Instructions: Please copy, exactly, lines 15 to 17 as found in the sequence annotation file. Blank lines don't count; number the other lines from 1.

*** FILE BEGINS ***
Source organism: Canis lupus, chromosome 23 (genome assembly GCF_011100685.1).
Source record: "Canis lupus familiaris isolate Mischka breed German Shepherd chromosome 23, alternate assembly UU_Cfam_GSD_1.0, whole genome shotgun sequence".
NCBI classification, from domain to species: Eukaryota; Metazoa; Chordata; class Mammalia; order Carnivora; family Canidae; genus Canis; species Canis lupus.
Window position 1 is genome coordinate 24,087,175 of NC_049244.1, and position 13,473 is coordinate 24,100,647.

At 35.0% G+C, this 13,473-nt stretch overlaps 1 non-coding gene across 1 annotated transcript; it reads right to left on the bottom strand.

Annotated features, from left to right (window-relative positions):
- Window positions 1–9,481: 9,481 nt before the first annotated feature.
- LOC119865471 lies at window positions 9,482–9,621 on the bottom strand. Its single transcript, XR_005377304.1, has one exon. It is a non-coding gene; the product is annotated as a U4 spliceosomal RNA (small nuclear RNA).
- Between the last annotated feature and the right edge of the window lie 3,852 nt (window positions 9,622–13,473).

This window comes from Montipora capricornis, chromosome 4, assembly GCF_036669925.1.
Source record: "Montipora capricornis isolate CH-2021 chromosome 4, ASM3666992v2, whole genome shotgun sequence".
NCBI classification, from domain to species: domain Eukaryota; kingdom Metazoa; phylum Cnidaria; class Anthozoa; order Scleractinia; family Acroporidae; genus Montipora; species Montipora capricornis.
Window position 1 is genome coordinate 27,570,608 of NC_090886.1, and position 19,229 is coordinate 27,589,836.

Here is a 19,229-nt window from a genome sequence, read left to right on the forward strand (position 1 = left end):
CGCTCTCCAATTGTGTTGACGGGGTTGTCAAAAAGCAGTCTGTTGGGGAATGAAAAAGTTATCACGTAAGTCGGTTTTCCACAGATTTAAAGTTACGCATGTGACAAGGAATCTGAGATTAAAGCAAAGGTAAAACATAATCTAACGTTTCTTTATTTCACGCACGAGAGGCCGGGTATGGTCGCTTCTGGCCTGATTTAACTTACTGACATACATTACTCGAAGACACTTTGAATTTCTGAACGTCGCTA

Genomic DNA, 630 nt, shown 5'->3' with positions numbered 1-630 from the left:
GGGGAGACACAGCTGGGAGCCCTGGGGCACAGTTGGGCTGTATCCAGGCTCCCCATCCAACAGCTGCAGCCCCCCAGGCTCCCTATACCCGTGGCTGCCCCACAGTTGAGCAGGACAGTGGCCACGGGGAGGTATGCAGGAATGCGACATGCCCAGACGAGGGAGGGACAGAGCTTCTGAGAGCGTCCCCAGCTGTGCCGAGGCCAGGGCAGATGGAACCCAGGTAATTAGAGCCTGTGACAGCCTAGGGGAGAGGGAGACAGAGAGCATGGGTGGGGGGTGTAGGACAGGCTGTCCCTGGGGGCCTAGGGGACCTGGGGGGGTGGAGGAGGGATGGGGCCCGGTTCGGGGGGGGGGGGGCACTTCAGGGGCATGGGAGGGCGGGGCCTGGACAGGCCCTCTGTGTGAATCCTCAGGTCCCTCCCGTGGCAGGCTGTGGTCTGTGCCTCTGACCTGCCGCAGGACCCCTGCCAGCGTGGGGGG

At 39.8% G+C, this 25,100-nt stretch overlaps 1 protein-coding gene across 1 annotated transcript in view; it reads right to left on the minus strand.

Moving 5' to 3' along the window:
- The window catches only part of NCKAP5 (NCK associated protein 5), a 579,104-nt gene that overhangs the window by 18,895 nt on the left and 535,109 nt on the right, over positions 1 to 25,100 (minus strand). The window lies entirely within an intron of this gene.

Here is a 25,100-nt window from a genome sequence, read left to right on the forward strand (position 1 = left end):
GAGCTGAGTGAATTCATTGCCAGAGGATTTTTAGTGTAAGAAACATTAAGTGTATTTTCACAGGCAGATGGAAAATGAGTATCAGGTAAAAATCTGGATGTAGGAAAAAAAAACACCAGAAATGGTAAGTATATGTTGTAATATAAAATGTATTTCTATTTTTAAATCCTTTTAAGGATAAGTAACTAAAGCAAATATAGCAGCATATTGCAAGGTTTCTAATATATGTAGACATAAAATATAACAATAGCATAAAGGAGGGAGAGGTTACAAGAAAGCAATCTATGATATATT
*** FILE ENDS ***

CGCTCTCCAATTGTGTTGACGGGGTTGTCAAAAAGCAGTCTGTTGGGGAATGAAAAAGTTATCACGTAAGTCGGTTTTCCACAGATTTAAAGTTACGCATGTGACAAGGAATCTGAGATTAAAGCAAAGGTAAAACATAATCTAACGTTTCTTTATTTCACGCACGAGAGGCCGGGTATGGTCGCTTCTGGCCTGATTTAACTTACTGACATACATTACTCGAAGACACTTTGAATTTCTGAACGTCGCTA

Genomic DNA, 630 nt, shown 5'->3' with positions numbered 1-630 from the left:
GGGGAGACACAGCTGGGAGCCCTGGGGCACAGTTGGGCTGTATCCAGGCTCCCCATCCAACAGCTGCAGCCCCCCAGGCTCCCTATACCCGTGGCTGCCCCACAGTTGAGCAGGACAGTGGCCACGGGGAGGTATGCAGGAATGCGACATGCCCAGACGAGGGAGGGACAGAGCTTCTGAGAGCGTCCCCAGCTGTGCCGAGGCCAGGGCAGATGGAACCCAGGTAATTAGAGCCTGTGACAGCCTAGGGGAGAGGGAGACAGAGAGCATGGGTGGGGGGTGTAGGACAGGCTGTCCCTGGGGGCCTAGGGGACCTGGGGGGGTGGAGGAGGGATGGGGCCCGGTTCGGGGGGGGGGGGGCACTTCAGGGGCATGGGAGGGCGGGGCCTGGACAGGCCCTCTGTGTGAATCCTCAGGTCCCTCCCGTGGCAGGCTGTGGTCTGTGCCTCTGACCTGCCGCAGGACCCCTGCCAGCGTGGGGGG